Yet no headway has been made since then. This is because, first, both countries have changed their leaders – who have ideas and priorities of their own – and, second, the declaration did not propose a mechanism to coordinate these interests, assign roles, and decide on the end goals of the policy of addressing the accrued problems: should their objective be altruistic help to humanity (which some skeptics call “heating a street with your home power source”), or should the result of their efforts be serious progress in the world order, commensurate to their input?
That’s where the clue to the matter lies. Nobody disputes the fact that the United States is more powerful than Russia in many ways, and that its contribution to the joint search for ways to resolve problems will be invariably larger. But is it sufficient to resolve other tasks? For example, there is the problem of the Iranian nuclear potential and the possibility that it might develop nuclear weapons. Can this problem be resolved without Russia, even if the U.S. enlists its allies? Most likely, the answer is negative. In this case, how can we measure Russia’s contribution to the settlement of the problem? What criteria should we use and what remuneration is due to Russia for its assistance? These are no idle questions.
In the 1990s, Russia made unprecedented concessions in making the European continent safer. It withdrew troops from Germany, Poland, Hungary, the Czech Republic and the Baltic states within a limited timeframe. Russia did not have enough infrastructure to accommodate all these troops and often had to deploy them in field. Nevertheless, understanding the significance which European countries attached to the pullout of the Soviet troops, Moscow did not demand a decade-long period for the withdrawal (as Britain did), nor did it insist on a huge compensation. It withdrew its troops – and received NATO’s enlargement in return. In light of these facts, can Russian leaders be reproached for making no haste in taking commitments, even if they agree with the necessity to resolve this or that problem?
This does not imply that the best course for Russia would be a strategic turn to the East, where Russian assets, such as nuclear weapons and defense industry, still rate high. The East would be grateful for an extra boost to the international positions of such potential giants as China and India, in the form of Russia’s military-technological and raw-material potentials. But there is no technology, know-how or markets there for modernizing Russia, which the West has in abundance. The West will always do the U.S. bidding. Consequently, to resolve national tasks, Russia needs to have the U.S. as a friendly partner. The question is how to make the U.S. such a partner and hedge against possible fluctuations and turnarounds in the spirit of George Bush Jr?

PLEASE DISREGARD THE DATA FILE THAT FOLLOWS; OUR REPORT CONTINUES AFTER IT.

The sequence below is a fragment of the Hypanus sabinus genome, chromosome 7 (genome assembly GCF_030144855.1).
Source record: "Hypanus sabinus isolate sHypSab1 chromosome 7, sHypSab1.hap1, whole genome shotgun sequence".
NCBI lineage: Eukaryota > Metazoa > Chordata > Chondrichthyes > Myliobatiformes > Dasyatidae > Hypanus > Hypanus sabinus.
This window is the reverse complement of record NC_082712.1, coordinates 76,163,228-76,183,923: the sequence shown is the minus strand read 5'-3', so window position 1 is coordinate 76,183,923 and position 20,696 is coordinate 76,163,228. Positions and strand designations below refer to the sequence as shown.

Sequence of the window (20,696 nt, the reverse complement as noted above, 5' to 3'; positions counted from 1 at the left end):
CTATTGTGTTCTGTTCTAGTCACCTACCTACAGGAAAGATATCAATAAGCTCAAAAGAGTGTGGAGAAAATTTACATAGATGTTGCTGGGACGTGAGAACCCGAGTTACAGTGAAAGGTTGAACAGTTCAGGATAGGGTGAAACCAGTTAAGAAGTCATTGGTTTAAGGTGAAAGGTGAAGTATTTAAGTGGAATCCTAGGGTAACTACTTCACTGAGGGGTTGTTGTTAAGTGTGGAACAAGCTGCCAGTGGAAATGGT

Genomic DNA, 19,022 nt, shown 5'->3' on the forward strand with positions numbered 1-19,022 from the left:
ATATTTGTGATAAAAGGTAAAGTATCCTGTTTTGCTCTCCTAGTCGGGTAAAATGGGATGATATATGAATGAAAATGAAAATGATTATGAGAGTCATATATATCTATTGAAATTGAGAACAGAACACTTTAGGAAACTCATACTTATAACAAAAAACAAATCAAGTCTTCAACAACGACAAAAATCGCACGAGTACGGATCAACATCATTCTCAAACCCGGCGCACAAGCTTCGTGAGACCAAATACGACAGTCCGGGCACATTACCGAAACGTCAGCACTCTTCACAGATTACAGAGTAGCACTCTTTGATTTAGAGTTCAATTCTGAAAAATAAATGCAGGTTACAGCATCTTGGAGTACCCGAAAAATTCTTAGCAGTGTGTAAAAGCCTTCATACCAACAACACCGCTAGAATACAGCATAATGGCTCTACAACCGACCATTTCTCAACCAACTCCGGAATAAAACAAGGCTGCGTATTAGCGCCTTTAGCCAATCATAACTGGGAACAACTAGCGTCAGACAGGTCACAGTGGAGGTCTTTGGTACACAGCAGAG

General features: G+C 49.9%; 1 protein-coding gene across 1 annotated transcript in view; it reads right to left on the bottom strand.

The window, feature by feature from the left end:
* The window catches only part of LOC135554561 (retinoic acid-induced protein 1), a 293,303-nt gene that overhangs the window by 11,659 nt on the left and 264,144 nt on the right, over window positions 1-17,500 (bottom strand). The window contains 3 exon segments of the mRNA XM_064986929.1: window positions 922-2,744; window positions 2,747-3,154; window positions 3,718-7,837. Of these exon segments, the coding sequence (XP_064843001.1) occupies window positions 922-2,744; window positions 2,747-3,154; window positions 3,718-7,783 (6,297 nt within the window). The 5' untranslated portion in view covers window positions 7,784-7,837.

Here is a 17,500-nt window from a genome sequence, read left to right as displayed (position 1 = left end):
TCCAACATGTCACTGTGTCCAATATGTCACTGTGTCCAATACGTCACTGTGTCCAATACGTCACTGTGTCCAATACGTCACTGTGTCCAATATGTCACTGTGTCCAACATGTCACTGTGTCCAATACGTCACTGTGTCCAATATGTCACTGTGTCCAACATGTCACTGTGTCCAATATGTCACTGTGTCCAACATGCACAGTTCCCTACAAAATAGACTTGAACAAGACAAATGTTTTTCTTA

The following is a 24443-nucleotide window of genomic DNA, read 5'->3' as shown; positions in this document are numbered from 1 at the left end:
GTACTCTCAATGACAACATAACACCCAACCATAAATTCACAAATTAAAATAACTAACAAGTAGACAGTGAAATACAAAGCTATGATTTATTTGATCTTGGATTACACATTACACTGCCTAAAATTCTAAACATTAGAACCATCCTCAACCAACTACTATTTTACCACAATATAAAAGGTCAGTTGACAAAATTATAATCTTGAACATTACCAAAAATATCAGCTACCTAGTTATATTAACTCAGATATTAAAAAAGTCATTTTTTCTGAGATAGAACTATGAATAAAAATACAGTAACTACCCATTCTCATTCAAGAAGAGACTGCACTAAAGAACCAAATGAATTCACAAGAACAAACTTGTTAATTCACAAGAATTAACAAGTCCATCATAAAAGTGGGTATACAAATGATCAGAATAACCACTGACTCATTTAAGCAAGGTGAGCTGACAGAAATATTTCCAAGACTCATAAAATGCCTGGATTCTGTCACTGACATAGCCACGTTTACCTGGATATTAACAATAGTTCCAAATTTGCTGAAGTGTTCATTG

IS A “HAPPY ENDING” POSSIBLE?
If the United States regarded the Russian version of democracy as acceptable, raising the issue of elevating Russian-U.S. interaction to the level of alliance would be opportune and real. But many U.S. publications and statements by U.S. politicians show that Washington does not view Russia’s “sovereign democracy” as democracy in the true sense of the word and would rather treat it as “enlightened authoritarianism.” So a Russian-U.S. alliance is not on the agenda, although in Afghanistan the countries actually act as members of a wartime pact. Perhaps, ad hoc alliances to tackle other problems are possible, but they still will be a far cry from a full-fledged alliance, like NATO or the alliance between the U.S. and Japan.
This conclusion marks an extreme point in the range of possible Russian-U.S. relations: on the one hand, both states do not wish to fight each other (and this concurrence of interests enabled them at one point to begin a dialogue over breaking the deadlock), and on the other, they cannot become allies, at least in the foreseeable future. There is a huge range of possible versions of relations between these extreme points – from restrained-friendly to quite friendly, from neutral to mutual interest, etc. The choice is theirs, because it is unlikely that any third country can seriously affect their decision.
In this event, the two countries are facing two tasks: first, to determine an optimal form of relations within the framework of what they can realistically hope for, and, second, to come to terms as regards the acceptability of that form and relevant commitments. The task is not that difficult, despite its seeming complexity: there is a package of basic agreements between Russia and the U.S. that were inherited from the period of Soviet-American cooperation. These are documents which enable the countries to considerably reduce the risk of unpremeditated conflict and even raise the issue of preventing such a risk. There are also agreements on control over strategic armaments which fix their balance at an acceptable level (although their effect began to erode following the U.S. withdrawal from the 1972 Anti-Ballistic Missile Treaty). Russia and the U.S have solid agreements on non-proliferation of nuclear weapons and interaction in conflict regions (Korea, Indochina, the Middle East, etc).